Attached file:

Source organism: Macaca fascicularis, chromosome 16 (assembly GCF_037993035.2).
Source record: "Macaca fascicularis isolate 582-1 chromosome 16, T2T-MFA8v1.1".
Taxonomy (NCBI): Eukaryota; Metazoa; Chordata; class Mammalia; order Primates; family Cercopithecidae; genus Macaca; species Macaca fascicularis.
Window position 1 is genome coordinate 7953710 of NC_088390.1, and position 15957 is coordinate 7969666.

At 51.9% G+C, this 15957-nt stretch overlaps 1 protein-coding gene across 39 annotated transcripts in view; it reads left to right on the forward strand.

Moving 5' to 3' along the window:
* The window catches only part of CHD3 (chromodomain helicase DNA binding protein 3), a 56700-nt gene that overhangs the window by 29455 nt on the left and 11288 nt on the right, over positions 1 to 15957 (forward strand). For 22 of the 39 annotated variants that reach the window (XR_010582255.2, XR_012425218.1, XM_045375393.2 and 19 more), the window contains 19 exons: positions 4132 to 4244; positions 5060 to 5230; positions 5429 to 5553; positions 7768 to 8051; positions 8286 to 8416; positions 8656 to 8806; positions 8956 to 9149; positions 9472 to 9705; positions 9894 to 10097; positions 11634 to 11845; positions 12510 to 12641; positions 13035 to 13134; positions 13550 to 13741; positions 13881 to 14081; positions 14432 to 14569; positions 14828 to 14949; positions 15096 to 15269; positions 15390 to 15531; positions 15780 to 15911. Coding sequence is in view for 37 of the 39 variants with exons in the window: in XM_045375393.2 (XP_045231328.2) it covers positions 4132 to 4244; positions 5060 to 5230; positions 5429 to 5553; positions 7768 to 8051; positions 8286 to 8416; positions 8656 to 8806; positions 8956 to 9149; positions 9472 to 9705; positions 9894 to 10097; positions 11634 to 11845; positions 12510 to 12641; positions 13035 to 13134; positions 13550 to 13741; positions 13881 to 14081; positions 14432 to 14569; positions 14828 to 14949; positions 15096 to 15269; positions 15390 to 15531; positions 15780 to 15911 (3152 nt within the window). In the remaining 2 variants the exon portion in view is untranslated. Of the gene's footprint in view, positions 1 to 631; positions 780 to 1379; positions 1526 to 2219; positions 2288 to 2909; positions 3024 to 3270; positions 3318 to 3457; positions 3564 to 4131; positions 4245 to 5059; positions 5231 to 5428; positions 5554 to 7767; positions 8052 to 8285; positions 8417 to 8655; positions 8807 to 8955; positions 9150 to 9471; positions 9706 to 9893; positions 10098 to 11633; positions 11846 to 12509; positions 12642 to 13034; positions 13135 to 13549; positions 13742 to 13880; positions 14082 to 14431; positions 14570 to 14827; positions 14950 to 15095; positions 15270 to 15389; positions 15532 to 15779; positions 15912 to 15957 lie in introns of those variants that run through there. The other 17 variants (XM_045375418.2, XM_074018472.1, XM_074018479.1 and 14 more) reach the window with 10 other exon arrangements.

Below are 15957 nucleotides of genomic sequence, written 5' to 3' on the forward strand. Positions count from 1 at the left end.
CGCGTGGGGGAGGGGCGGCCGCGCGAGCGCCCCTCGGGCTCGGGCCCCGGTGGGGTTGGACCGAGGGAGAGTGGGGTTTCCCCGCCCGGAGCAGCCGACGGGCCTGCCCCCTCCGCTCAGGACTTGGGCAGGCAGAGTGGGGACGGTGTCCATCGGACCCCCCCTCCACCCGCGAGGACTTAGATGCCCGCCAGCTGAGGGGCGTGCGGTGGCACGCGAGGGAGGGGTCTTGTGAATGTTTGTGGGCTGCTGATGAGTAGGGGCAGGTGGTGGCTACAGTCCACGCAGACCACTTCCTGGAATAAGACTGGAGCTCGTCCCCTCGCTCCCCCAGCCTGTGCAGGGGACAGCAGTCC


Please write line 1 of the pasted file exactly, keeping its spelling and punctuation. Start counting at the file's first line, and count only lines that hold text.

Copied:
Source organism: Macaca fascicularis, chromosome 16 (assembly GCF_037993035.2).